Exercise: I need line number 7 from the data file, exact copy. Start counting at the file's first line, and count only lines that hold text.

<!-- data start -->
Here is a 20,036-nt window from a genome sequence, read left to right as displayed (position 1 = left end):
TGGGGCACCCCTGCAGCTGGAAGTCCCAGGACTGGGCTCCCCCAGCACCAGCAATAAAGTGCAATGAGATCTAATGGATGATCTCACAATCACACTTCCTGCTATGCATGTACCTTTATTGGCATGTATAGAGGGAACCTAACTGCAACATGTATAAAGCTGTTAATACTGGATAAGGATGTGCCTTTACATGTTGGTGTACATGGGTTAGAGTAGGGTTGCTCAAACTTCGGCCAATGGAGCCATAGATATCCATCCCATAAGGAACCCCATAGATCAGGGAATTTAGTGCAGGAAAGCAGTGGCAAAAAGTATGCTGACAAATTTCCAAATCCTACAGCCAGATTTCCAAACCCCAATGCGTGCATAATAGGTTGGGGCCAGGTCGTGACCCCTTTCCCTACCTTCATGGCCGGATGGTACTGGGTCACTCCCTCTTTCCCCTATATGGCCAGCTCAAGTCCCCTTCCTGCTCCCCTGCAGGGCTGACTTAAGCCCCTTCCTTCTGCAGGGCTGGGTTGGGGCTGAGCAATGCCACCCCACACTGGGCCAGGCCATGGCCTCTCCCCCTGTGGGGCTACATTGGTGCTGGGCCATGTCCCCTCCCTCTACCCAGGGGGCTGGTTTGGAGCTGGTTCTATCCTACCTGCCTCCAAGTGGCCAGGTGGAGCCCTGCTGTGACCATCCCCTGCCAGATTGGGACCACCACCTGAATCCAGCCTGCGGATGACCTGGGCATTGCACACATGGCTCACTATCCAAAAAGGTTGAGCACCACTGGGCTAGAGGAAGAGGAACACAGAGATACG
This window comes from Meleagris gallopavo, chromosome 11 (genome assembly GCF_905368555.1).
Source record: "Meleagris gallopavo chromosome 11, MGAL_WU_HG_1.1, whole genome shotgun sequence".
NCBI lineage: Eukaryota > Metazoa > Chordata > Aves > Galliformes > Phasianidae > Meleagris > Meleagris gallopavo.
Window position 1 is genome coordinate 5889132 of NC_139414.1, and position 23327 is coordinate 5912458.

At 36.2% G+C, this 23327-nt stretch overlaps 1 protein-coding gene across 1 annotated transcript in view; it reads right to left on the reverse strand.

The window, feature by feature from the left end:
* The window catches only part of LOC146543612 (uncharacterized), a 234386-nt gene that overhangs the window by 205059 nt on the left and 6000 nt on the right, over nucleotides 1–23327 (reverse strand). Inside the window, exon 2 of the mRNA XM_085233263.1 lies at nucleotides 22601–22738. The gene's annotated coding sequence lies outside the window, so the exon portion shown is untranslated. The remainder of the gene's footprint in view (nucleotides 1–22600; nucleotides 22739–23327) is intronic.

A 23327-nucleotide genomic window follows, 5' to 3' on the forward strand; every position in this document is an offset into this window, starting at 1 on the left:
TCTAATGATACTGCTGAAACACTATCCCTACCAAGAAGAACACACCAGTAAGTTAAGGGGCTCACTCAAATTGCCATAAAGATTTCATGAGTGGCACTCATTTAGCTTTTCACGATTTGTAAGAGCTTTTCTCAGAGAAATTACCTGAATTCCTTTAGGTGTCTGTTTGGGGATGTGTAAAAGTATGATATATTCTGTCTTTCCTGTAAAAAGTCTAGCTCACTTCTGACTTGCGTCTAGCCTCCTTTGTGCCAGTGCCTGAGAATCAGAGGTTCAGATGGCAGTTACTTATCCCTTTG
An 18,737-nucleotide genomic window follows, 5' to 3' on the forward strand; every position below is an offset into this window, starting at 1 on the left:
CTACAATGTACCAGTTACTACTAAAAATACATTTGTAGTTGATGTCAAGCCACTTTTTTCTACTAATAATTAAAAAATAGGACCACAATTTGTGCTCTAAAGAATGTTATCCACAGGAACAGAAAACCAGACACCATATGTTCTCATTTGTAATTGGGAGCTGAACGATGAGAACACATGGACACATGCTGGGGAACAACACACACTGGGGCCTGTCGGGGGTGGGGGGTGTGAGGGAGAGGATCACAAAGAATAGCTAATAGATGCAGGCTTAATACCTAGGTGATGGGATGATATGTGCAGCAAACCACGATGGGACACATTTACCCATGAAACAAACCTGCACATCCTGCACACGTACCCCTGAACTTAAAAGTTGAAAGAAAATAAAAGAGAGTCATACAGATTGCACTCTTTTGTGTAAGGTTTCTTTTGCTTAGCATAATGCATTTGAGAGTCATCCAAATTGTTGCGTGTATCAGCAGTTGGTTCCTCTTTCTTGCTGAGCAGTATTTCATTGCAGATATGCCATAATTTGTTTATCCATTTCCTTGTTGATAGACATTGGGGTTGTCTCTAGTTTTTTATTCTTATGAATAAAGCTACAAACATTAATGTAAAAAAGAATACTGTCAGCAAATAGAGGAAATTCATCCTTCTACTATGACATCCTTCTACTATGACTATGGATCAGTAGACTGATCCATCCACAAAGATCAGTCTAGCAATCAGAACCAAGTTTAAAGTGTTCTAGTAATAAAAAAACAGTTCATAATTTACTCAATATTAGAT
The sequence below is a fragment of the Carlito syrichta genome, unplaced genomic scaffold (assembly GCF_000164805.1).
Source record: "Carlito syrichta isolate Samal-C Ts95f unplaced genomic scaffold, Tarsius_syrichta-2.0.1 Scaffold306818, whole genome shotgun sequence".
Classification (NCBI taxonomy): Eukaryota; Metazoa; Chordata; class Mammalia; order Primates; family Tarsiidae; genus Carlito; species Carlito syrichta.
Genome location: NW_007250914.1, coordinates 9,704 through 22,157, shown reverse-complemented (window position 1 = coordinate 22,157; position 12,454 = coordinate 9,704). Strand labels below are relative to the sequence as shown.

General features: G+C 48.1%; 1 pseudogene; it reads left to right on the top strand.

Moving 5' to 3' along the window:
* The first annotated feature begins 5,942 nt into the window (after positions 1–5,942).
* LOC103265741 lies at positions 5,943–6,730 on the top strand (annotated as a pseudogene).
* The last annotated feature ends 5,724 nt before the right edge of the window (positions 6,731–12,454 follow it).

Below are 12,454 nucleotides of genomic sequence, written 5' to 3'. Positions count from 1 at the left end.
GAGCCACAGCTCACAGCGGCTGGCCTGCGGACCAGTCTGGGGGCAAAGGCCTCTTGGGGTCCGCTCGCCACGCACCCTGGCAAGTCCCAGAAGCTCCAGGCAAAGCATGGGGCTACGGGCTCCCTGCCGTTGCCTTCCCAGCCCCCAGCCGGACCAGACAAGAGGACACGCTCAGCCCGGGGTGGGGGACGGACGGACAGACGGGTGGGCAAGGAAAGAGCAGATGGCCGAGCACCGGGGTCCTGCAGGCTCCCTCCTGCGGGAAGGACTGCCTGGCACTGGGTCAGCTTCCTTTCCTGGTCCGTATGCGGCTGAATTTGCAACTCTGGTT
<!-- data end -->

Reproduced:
At 36.2% G+C, this 23327-nt stretch overlaps 1 protein-coding gene across 1 annotated transcript in view; it reads right to left on the reverse strand.